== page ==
Doctors' handwriting being incomprehensible to a layman is a stereotype that is as old as the profession itself. For the longest time, doctors have been the butt of jokes for their 'indecipherable' handwriting. Many times people have found themselves staring at a doctor's prescription for hours trying to decipher it. The Orissa High court has had enough of this and decided to change things up a bit.
Expressing anguish over 'indecipherable' handwritings of doctors, Orissa HC has advised doctors working in the state's public hospitals and private healthcare facilities to write the name of medicines in capital letters or in a legible manner. The person reading the prescription should easily be able to understand the medicine name, doses, strength and also how many times it has to be taken.
Orissa HC made this observation while granting bail to Krushna Pada Mandal, who was the primary accused in a Narcotic Drugs and Psychotropic Substances (NDPS) Act, 1985, case.
Justice SK Panigrahi said that the physician community should make an effort to write prescriptions in a manner that is easily understandable.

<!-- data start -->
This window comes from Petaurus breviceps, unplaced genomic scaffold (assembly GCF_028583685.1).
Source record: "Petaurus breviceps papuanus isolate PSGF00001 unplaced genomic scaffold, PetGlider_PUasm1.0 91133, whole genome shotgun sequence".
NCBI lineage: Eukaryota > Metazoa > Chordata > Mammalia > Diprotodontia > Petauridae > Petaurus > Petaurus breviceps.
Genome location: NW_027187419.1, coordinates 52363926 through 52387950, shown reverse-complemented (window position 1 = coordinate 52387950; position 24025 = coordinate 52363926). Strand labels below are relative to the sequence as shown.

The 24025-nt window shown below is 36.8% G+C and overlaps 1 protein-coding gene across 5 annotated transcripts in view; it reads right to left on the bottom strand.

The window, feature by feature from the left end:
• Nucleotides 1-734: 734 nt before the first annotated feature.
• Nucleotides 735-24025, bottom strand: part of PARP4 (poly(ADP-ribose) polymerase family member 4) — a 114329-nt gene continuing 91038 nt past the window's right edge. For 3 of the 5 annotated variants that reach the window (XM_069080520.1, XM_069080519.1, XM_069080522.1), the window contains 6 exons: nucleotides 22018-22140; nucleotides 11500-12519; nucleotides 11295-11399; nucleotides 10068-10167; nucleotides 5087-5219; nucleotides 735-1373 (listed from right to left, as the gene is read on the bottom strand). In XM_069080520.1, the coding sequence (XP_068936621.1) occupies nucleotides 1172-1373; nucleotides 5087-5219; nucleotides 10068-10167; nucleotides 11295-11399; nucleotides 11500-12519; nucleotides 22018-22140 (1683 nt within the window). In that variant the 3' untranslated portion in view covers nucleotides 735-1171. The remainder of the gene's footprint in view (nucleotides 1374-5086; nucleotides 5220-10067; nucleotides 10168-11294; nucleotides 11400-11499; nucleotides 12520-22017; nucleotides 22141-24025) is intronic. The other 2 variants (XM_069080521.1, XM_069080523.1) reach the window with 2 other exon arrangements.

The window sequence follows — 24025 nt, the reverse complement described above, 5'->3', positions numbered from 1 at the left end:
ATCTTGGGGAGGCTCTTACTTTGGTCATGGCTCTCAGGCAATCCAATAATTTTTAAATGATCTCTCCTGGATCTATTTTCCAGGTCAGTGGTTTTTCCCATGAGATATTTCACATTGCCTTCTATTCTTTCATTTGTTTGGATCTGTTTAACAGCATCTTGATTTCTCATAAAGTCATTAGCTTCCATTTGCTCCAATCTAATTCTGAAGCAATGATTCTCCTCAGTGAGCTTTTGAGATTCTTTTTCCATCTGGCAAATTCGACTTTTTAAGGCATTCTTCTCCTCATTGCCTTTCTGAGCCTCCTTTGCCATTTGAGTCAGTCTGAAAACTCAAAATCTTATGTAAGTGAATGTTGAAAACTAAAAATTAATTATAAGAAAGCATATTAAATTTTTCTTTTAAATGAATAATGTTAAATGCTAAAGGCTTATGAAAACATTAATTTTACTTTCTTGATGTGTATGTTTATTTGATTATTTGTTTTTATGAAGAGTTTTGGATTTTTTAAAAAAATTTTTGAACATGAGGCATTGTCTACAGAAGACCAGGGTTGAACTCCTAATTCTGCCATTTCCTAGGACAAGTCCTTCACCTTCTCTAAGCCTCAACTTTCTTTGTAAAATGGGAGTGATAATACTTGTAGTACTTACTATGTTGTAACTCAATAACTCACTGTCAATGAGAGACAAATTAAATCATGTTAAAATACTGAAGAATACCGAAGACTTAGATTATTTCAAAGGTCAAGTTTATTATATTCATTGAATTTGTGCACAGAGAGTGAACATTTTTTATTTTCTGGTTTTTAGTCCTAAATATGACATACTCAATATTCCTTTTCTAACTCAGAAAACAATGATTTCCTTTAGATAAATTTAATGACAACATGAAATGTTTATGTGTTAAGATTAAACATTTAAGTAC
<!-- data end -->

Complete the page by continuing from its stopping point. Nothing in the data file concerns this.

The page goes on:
"While there could be some good justifications for sloppy handwriting (by doctors) due to heavy work pressure, long working hours, writer's cramp and due to adverse the patient-doctor ratio in the country at large and also in Odisha, the medical professionals should protect themselves by exercising this basic care and caution from the looming threat of allegations of medical negligence. Perhaps, the capital letters could ensure proper visibility to the prescriptions and will remove the guesswork and related inconveniences. The digital era could also throw open several options to make prescriptions and the diagnosis more patient-friendly," Justice Panigrahi said.
Mandal had requested bail to take care of his wife who is suffering from severe health complications. The court was attempting to verify Mandal's wife's documentation but it found them to be illegible. "The documents were far beyond the comprehension of any common man or even for the court. Such illegible handwriting in medical records has the propensity to have adverse medico-legal implications," the order said.Also Read: Aurobindo Pharma stock falls over 6% post Q1 earnings; check what brokerages say
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